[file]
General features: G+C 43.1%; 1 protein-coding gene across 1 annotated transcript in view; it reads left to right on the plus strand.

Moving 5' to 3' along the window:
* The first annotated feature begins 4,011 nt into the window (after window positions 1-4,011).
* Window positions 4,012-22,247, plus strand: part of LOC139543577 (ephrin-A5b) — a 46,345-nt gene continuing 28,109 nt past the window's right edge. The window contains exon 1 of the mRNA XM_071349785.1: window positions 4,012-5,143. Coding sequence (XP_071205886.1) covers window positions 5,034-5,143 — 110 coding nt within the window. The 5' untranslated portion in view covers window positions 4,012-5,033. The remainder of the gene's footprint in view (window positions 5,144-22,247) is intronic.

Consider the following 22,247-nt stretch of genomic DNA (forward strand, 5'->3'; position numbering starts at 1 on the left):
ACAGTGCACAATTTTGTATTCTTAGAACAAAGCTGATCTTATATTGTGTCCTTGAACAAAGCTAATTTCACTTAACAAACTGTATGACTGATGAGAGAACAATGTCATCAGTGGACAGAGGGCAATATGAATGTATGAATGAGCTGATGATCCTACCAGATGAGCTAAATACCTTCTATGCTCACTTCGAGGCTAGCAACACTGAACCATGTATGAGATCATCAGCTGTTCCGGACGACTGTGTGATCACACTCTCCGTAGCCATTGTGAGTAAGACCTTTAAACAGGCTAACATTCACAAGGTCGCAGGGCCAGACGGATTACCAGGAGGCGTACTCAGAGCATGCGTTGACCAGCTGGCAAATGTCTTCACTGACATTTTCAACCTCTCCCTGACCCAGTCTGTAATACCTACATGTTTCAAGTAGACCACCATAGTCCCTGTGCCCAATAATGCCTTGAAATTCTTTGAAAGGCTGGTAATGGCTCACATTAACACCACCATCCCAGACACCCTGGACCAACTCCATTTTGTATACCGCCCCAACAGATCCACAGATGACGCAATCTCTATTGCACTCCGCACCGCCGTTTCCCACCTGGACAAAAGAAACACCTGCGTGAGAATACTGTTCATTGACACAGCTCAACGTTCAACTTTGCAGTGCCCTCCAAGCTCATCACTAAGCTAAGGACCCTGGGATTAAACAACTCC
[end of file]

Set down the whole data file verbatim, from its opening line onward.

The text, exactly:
General features: G+C 43.1%; 1 protein-coding gene across 1 annotated transcript in view; it reads left to right on the plus strand.

Moving 5' to 3' along the window:
* The first annotated feature begins 4,011 nt into the window (after window positions 1-4,011).
* Window positions 4,012-22,247, plus strand: part of LOC139543577 (ephrin-A5b) — a 46,345-nt gene continuing 28,109 nt past the window's right edge. The window contains exon 1 of the mRNA XM_071349785.1: window positions 4,012-5,143. Coding sequence (XP_071205886.1) covers window positions 5,034-5,143 — 110 coding nt within the window. The 5' untranslated portion in view covers window positions 4,012-5,033. The remainder of the gene's footprint in view (window positions 5,144-22,247) is intronic.

Consider the following 22,247-nt stretch of genomic DNA (forward strand, 5'->3'; position numbering starts at 1 on the left):
ACAGTGCACAATTTTGTATTCTTAGAACAAAGCTGATCTTATATTGTGTCCTTGAACAAAGCTAATTTCACTTAACAAACTGTATGACTGATGAGAGAACAATGTCATCAGTGGACAGAGGGCAATATGAATGTATGAATGAGCTGATGATCCTACCAGATGAGCTAAATACCTTCTATGCTCACTTCGAGGCTAGCAACACTGAACCATGTATGAGATCATCAGCTGTTCCGGACGACTGTGTGATCACACTCTCCGTAGCCATTGTGAGTAAGACCTTTAAACAGGCTAACATTCACAAGGTCGCAGGGCCAGACGGATTACCAGGAGGCGTACTCAGAGCATGCGTTGACCAGCTGGCAAATGTCTTCACTGACATTTTCAACCTCTCCCTGACCCAGTCTGTAATACCTACATGTTTCAAGTAGACCACCATAGTCCCTGTGCCCAATAATGCCTTGAAATTCTTTGAAAGGCTGGTAATGGCTCACATTAACACCACCATCCCAGACACCCTGGACCAACTCCATTTTGTATACCGCCCCAACAGATCCACAGATGACGCAATCTCTATTGCACTCCGCACCGCCGTTTCCCACCTGGACAAAAGAAACACCTGCGTGAGAATACTGTTCATTGACACAGCTCAACGTTCAACTTTGCAGTGCCCTCCAAGCTCATCACTAAGCTAAGGACCCTGGGATTAAACAACTCC